Build Up Your Body
Addiction takes its toll on your body, but you can get your health back by committing to a fitness plan. In addition to contributing to recovery, exercise can prevent disease, promote happiness, and stave off injuries, so make sure you get a few workouts in each week. Go for a brisk walk at least five times a week, or try riding your bike. Looking to lose some weight? Some studies suggest strength training is more effective at keeping excess weight off than cardio. You can get some strength training in at home with a few sets of free weights or even a versatile kettlebell. Don’t forget to clean up your diet and eat the right foods to get the results you want.
Find a New Hobby
If you can find effective ways to relieve stress, you have a better chance of staying sober and staying happy. Hobbies are a good way to pass the time and take your mind off stressors in your life. If you have a lot of time to fill and some outdoor space to spare, consider beginning your own garden. There are so many different gardens to choose from, whether you’d like to grow your own food or attract butterflies. Gardening is a good way to relax and keep yourself from feeling bored. Not the gardening type? Find a hobby that’s better suited to you, such as painting, reading, or even coloring.
Change Up Your Surroundings
You need positivity in your life to truly thrive and beat your addiction, and that includes your home. If you’re in the market for a new house, think about making your move now. Look for an area where you can easily find work, and think about access to healthy activities to keep you busy. Not looking to move anytime soon? Then channel your energy into making over your current home. Paint the walls with soothing colors and throw some new rugs on the floor. Make flea-market finds your own to re-decorate on a budget, and be sure to pay extra attention to making your bedroom a cozy haven of relaxation to help you sleep.
Manage Mental Health Issues
Living with anxiety or depression isn’t easy, but ignoring these issues will only make them worse. In fact, it’s common for unresolved mental health issues to contribute to addiction to drugs and alcohol. So if you want to stay sober, you have to take care of your mental health. Set up an appointment with a mental health professional to discuss what’s bothering you. Establish open communication with your provider and ask for tools to help you manage any issue you may be experiencing. Taking control of your mental health is one of the healthiest things you can do to take charge of your life.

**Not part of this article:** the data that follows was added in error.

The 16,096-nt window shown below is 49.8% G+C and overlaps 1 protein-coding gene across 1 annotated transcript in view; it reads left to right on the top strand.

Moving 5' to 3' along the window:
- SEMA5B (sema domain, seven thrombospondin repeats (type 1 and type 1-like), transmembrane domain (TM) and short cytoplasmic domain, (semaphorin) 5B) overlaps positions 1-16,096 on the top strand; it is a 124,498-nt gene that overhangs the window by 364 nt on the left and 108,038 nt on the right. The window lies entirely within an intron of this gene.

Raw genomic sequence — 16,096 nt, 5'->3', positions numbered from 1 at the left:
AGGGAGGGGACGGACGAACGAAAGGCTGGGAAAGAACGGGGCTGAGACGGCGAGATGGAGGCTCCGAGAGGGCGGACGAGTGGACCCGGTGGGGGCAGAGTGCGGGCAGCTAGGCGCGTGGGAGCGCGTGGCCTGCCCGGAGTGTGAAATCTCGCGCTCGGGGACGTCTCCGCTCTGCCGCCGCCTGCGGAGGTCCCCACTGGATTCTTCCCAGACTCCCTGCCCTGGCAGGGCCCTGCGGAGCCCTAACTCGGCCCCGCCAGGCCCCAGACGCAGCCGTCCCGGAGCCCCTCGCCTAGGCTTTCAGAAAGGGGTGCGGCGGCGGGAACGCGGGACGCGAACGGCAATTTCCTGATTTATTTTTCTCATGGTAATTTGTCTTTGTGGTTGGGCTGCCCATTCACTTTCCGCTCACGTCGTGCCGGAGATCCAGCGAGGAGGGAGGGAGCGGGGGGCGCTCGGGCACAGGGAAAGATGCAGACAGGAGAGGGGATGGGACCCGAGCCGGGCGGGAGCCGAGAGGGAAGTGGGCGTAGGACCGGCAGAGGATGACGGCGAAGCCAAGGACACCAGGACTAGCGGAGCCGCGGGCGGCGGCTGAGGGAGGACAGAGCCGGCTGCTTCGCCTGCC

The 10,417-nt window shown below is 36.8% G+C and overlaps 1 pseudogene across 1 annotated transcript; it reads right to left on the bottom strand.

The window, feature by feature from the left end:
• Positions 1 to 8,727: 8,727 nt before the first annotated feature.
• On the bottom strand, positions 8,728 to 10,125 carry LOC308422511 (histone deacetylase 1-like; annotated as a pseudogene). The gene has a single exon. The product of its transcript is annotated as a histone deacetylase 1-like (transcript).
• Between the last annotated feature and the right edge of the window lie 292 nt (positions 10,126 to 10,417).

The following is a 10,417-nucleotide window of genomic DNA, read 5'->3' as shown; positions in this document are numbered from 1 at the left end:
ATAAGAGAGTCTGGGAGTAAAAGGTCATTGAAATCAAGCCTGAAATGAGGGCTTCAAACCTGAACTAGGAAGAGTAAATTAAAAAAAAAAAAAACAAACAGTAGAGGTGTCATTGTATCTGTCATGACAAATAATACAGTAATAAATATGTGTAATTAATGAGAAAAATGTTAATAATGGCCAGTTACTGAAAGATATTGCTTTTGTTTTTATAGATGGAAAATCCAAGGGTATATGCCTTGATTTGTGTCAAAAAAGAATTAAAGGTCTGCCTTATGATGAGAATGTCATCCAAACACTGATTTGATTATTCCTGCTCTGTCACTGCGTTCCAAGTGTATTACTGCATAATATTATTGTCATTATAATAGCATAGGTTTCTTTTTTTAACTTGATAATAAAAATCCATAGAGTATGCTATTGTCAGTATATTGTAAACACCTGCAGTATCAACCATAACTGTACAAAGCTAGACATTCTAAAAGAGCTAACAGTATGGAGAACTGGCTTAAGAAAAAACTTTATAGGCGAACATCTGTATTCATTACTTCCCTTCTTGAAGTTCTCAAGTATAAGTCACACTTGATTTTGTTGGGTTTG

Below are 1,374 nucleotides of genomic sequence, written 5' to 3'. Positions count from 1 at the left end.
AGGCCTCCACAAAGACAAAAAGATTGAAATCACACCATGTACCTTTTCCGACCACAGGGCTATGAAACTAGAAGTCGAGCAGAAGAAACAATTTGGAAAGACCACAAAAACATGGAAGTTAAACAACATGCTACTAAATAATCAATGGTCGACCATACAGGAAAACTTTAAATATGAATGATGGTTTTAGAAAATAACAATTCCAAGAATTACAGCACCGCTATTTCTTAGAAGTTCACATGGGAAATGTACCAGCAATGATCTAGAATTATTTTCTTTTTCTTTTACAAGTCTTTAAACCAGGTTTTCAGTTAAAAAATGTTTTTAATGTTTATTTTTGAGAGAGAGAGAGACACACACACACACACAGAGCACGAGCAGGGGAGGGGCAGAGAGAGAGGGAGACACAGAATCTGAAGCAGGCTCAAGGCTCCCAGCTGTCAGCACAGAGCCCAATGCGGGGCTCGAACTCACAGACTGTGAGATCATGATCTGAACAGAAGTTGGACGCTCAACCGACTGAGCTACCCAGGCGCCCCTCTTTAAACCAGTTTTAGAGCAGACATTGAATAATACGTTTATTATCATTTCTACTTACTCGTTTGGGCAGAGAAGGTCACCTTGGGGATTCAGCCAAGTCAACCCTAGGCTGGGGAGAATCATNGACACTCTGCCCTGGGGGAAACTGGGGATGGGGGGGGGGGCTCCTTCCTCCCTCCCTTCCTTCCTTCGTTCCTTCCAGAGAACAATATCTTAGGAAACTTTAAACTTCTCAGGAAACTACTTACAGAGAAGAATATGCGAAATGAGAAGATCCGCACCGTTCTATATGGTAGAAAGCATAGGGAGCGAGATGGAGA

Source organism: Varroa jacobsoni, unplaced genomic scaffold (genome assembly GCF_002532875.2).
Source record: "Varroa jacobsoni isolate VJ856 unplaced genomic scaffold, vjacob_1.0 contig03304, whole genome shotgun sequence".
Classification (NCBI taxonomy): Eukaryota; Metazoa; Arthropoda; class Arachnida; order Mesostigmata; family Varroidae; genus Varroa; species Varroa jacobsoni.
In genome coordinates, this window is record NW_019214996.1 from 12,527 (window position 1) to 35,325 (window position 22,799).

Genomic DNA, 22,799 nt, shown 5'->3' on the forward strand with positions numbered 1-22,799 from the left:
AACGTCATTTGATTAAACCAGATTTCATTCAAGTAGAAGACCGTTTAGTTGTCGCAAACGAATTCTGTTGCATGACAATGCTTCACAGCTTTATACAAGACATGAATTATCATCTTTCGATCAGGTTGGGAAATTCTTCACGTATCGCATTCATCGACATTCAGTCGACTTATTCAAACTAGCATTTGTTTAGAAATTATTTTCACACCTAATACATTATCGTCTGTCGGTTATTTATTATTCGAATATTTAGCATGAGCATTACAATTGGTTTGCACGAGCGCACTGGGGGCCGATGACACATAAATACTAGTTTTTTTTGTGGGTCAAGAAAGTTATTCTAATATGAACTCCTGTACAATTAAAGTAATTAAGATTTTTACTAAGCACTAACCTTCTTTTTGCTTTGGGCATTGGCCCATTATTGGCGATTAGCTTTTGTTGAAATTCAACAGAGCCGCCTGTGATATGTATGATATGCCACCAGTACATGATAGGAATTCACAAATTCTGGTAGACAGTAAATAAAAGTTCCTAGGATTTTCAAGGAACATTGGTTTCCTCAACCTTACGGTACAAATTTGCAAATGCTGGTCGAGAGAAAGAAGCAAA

This is your year to thrive! By making the decision to deal with your addiction, you’re already on the right path — you just need a few extra steps to help you along the way. Hopefully, with these tips, 2018 will be your best year yet!
-Adam Cook (Special Contributor)
*hiking trails <https://www.traillink.com/activity/hiking-trails
*contributing to recovery–<https://www.drugrehab.org/inpatient-drug-rehab/#contribute-to-recovery
* Pixabay: Photo Credit<https://pixabay.com/en/water-woman-nature-scenery-1245677/
Ms. Mesing Cook has been a mental health therapist in the Orlando community for over 30 years. She currently manages a private practice in Winter Park where she specializes in working with the Bipolar Disorder population, assists families through family and marital therapy, and works with children as young as three. She is a former member of the Collaborative Family Law Group of Central Florida and serves as a neutral mental health professional in collaborative family law cases. She has years of experience in counseling individuals who are separated or divorced. Read More…
Copyright 2014 – 2019 Linda Mesing Cook
Favicon by Felix Bronnimann from Noun Project